Been obsessed with Mt. Everest climbers lately. Unedited, haven't posted in 2 months.
While recently pursuing my favorite hobby (mindlessly surfing the Internet), I was hit with a sudden fascination with another favorite hobby, mountain climbing. Not fascination with doing it, although in my younger days I did hike up Mt. Marcy, the highest peak in New York State. No, I mean my fascination with people who are fascinated by it and will go to extremes to conquer the highest summits.
I get adrenaline rush. We all enjoy it to some extent. But I cannot fathom those who face the most perilous conditions just to say “I did it.” The death-defying feat I am particularly obsessed with these days is the climbing of Mt. Everest.
I have been reading about those who have died in this endeavor. And the thing that amazes me the most is that most deaths occur on the way DOWN, after the climber has summited. Even more amazing, the greatest contribution to death is not the weather, lack of oxygen or gravity, although these are very often the DIRECT cause of death on Everest. But the main contributing factor is apparently over-population. There are so many people with “summit fever” that you could die just waiting in line.
Read that again.
The next time you’re in the Magic Kingdom and want to say something like “Waiting on this line is killing me!” pause for a moment and think of the implications. Then think of those who have run out of oxygen while waiting in the “Death Zone”. Or those suffering from summit fever while climbers walked by, focused on getting to the top rather than helping a suffering human being.
The dangers are real without having to share a rope with 50+ other people.
In my “research” (I call it that tongue firmly in cheek), I came across the climber known as “Green Boots”.
Green Boots was found in a cave, now know as Green Boots cave, in 1996. Unidentified for years, he is now believed to be Tsewang Paljor, member of the Indo-Tibetan Border Police who was lost that same year. This is the accepted story, although the body has never been officially identified. Green Boots has become a landmark that other climbers need to pass on their way to immortality.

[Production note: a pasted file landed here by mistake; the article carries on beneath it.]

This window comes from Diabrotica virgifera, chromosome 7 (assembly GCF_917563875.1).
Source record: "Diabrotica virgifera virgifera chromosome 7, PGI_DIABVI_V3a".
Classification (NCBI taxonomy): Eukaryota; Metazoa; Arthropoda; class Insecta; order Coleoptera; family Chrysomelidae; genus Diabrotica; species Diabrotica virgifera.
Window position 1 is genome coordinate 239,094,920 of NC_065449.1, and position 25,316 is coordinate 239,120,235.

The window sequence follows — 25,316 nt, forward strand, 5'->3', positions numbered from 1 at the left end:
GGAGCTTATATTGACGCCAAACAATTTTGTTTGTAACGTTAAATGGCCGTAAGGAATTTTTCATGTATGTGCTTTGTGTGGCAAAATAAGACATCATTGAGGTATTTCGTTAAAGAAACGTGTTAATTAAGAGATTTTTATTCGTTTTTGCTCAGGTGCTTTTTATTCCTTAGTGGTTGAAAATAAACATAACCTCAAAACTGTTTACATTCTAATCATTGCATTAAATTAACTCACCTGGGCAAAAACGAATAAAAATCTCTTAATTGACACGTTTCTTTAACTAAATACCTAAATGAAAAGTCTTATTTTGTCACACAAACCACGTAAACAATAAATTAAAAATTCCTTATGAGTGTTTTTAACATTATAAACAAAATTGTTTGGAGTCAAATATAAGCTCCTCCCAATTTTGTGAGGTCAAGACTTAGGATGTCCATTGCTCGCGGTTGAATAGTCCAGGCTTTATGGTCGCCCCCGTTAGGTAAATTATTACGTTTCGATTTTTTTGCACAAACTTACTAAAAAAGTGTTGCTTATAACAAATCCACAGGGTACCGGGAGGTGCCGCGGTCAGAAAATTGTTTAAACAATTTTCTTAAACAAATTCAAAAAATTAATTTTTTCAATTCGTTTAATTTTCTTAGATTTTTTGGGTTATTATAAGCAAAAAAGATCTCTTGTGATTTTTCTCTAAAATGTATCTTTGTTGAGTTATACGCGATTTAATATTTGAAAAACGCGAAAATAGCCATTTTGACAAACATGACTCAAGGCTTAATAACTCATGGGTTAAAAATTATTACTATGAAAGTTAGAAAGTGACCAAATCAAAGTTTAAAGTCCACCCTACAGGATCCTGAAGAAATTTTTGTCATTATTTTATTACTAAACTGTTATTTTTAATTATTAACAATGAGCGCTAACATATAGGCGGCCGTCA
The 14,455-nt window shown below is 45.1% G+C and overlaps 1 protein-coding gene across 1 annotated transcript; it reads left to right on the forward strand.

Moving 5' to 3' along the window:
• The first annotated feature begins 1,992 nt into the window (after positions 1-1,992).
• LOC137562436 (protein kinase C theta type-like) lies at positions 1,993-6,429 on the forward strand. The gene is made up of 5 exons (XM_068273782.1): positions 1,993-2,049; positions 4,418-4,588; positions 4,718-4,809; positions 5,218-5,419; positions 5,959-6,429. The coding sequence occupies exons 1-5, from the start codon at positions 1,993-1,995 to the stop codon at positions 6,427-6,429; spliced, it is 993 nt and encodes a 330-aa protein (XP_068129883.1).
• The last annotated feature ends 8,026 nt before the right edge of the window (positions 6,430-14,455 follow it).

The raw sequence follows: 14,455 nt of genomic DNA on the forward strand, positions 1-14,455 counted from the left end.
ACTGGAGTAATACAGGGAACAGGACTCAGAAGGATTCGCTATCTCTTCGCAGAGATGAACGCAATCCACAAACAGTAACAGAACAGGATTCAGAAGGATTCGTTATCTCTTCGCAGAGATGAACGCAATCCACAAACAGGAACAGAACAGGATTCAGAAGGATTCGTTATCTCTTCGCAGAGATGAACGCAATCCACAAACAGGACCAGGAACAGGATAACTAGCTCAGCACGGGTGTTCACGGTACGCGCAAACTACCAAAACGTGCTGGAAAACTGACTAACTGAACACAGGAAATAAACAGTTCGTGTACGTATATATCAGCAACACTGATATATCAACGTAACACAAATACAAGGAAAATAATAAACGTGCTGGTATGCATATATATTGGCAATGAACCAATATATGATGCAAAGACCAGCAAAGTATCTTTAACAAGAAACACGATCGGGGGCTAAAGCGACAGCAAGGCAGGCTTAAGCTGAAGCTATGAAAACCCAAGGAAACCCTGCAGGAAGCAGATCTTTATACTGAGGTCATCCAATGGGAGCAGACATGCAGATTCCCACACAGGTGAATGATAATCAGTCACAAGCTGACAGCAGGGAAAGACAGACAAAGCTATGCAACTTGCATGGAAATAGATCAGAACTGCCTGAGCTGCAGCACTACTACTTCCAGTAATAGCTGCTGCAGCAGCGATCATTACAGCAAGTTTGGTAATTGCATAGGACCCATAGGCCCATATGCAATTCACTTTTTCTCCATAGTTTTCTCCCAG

Paljor was a 28-year-old experienced climber, in good physical health and condition, and was ecstatic to be chosen for this expedition. I have been thinking about what drives a young man with a wife and young children to undertake such a feat. I do not mean to pass judgement here. Green Boots is more a symbol of the bigger picture here. I believe there are people who are genuinely driven to these activities. But the rise in number of Everest summit wannabes seems to be a symptom of what’s going on in society in general. It seems that many push to the top so they can get that selfie and post to social media to let the world know that they made it. Of course, they don’t let you know how many oxygen tanks, garbage and excrement they left along the way, not to mention the bodies they used as landmarks. In a way it makes me look forward to people posting pictures of their meals on Facebook.
To me, Green Boots represents the musicians, actors, artists, etc. who trained and perfected their craft until they were ready to unleash it on the world. All the others are the YouTubers who take Andy Warhol’s quote about fifteen minutes of fame as a mandate, as an entitlement.
In the words of Yonden Lhatoo, Chief news editor of the South China Morning Post, “Still want to climb Everest because it’s there? Well, it’s not there for you. Leave it alone.”